By default prices are fixed at $250 per ton for alfalfa, $150 per ton for corn, and $80 for grass and do not change over the course of the game. However, the moderator has the option to enable a dynamic market economy.
The Field's of Fuel dynamic economy model is a supply and demand model driven by two commodities: fuel and animal feed, where animal feed is subject to an elastic market. The supply of each commodity is determined each year by player decisions—the total crop yield for all players is converted to fuel or feed, and compared to that year's demand. The annual demand for each commodity is determined by a random sampling from a normal distribution, in order to simulate the random nature of market demands (due to uncontrollable effects such as abnormally cold winters, or global droughts, etc). Due to a continually increasing global demand for energy, the mean demand for fuel increases by 5% each year. Furthermore, the supply and demand market is tracked using a weighted, rotating three-year window. That is, the demand for each commodity each year is equal to this year's demand, plus half of last year's demand and a quarter of the next previous year's demand. Likewise, the commodity supply each year is the sum of this year's supply plus half of last year's supply and a quarter of the previous year's. As such, one year's surplus/shortage will effect crop prices for three continuous years, but with diminishing effect each year.
αf ≝ percent of crop 'f' used to produce animal feed
CRf ≝ fuel conversion rate of crop 'f' (tons crop to L fuel)
S ≝ Elasticity of Substitution [ R = (S-1) / S ]
( S = ∞ ⇒ Perfect Substitutions, S = 0 ⇒ Perfect Complements )
Elastic Feed Market
Within the Field's of Fuel market, there are three possible sources for producing animal feed: alfalfa, corn silage, and corn stover. Due to differences in nutritional value, these feed sources are not perfectly replaceable—that is, there is some elasticity of substitution within the feed market. The annual feed market demands call for a specific ratio of feed sources (set by the share parameter, af). To reflect this demand, prices of alfalfa and corn are determined by not only the relative surplus/shortage of feed in the market, but also by the relative distribution of feed sources (π). For example consider a situation where there is a shortage of feed in the market, and the relative ratios of feed grown is 80% alfalfa, 20% stover, and 0% silage. In this case, all three would experience a price increase due to the feed shortage, but alfalfa prices experience only a very small increase, whereas the price of corn silage would increase tremendously (which would then be reflected in the overall corn price).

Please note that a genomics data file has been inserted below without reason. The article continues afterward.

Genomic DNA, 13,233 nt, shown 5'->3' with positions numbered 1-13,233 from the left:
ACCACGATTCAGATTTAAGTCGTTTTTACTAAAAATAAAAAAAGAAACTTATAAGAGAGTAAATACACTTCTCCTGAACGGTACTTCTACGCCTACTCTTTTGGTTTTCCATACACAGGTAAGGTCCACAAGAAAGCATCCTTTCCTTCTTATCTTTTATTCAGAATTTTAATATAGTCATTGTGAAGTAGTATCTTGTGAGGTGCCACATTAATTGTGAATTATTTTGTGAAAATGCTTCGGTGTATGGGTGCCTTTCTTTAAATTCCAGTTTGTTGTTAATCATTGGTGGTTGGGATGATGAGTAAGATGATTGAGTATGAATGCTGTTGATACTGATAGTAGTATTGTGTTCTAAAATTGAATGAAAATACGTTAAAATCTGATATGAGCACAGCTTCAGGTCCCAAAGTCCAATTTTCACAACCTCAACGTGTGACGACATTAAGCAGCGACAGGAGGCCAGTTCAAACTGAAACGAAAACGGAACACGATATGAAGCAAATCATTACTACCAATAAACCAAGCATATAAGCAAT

Commodity prices are determined as a percent of a base value, based on their marginal values (λ) that year (determined by the severity of the current year's supply or shortage).
Crop prices are then determined based on a weighted average of the prices of the commodities they produce. For corn, the relative price weighting is determined based on where corn is demanded in the market—the distribution of corn sales (β) will automatically be distributed among the two commodities to best meet the market demands (minimize the excess demand). Thus, if corn is used predominately to produce fuel, its price will more closely match current fuel prices, whereas if corn is used more for feed, its price will more closely match feed prices.
*Note: Because half of all corn stover is plowed back into the ground, corn grain prices have a greater impact on corn prices than corn stover prices.
|Base Price (Feed)||250||$/Ton|
|Base Price (Fuel)||0.225||$/L|
A player's capital is the sum of his/her total net revenue over all the years of gameplay.
The profit earned on each field is simply the total yield of crop sold at its market price that year according to the market.
Per field costs are computed according to the following parameters: